Skip Menu

Dr. Jason Adkins co-authors article on disaster preparedness 

jason-adkins.webpMorehead State University Assistant Professor of Political Science Dr. Jason Adkins recently authored an article in the journal Politics and Religion published by Cambridge University Press.  

Adkins, along with Dr. Paul A. Djupe, professor of political science at Denison University, and Dr. Jacob R. Neihesiel, associate professor of political science at the University at Buffalo, co-authored the article, “Preparedness Behavior and the Apocalypse: Religion and Politics in the post-2020 Election Era.”   

Disaster preparedness is a term that usually means preparing for a long-term event that disrupts standard supplies and is more severe than preparing for severe weather storms. According to the study, belief in a coming apocalypse strongly correlates to disaster-prepping behavior.  

Using an original survey experiment fielded online in the spring of 2021, Adkins and his co-authors also tested whether various religious factors besides belief in a coming apocalypse accounted for prepping behavior. Motivations for disaster prepping include a Christian apocalypse linked to the Second Coming of Jesus Christ, along with signs of a possible Second Coming, including political upheaval, climate change, and severe storms. Election results where individuals vehemently oppose the winner also prompted disaster prepping, as evidenced by social media posts by religious leaders and others, that link an election win to a coming apocalypse.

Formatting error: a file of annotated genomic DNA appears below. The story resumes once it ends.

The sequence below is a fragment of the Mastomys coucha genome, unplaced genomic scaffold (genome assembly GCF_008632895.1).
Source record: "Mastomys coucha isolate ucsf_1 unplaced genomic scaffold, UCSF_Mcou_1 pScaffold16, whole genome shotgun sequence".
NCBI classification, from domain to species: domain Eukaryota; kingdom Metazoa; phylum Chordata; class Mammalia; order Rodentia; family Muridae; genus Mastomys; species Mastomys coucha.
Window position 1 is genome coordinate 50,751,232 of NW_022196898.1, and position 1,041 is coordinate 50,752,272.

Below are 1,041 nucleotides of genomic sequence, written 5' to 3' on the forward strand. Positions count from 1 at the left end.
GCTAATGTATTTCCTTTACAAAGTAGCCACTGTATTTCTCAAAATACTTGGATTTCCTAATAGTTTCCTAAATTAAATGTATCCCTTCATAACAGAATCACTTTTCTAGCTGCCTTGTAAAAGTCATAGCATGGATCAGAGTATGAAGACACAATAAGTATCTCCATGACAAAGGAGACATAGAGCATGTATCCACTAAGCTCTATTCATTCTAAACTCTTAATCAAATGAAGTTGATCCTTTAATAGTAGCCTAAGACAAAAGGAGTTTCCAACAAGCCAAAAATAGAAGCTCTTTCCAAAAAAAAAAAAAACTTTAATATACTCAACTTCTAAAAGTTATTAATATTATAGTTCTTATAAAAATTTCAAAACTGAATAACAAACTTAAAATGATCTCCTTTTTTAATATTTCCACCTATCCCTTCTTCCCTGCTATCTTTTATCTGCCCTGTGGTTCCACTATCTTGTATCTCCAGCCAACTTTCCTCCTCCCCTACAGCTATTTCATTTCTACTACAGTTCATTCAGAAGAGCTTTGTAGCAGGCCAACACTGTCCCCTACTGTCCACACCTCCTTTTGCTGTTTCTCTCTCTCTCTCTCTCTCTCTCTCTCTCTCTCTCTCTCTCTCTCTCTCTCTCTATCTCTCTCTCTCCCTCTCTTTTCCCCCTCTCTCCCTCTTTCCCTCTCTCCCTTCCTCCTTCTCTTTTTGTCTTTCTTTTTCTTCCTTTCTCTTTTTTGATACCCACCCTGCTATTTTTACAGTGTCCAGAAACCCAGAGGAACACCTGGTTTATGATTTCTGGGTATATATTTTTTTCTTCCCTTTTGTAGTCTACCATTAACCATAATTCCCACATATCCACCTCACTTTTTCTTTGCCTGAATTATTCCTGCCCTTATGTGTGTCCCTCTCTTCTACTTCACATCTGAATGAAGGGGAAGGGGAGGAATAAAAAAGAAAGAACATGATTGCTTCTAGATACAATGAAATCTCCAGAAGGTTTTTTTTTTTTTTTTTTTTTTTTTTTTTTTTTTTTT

“We know that there are religious leaders and others who believe in an apocalypse who think we need to prepare for an apocalypse,” Adkins said. “While specific religious motivations for prepping were not supported by our results, we still see a link between belief in an apocalypse to prepping.”  

The article is available for free online on the journal’s official website.  

Adkins also serves as coordinator of the political science major and minor at MSU. To learn more about the political science program at MSU, email or call 606-783-2144

Contact Us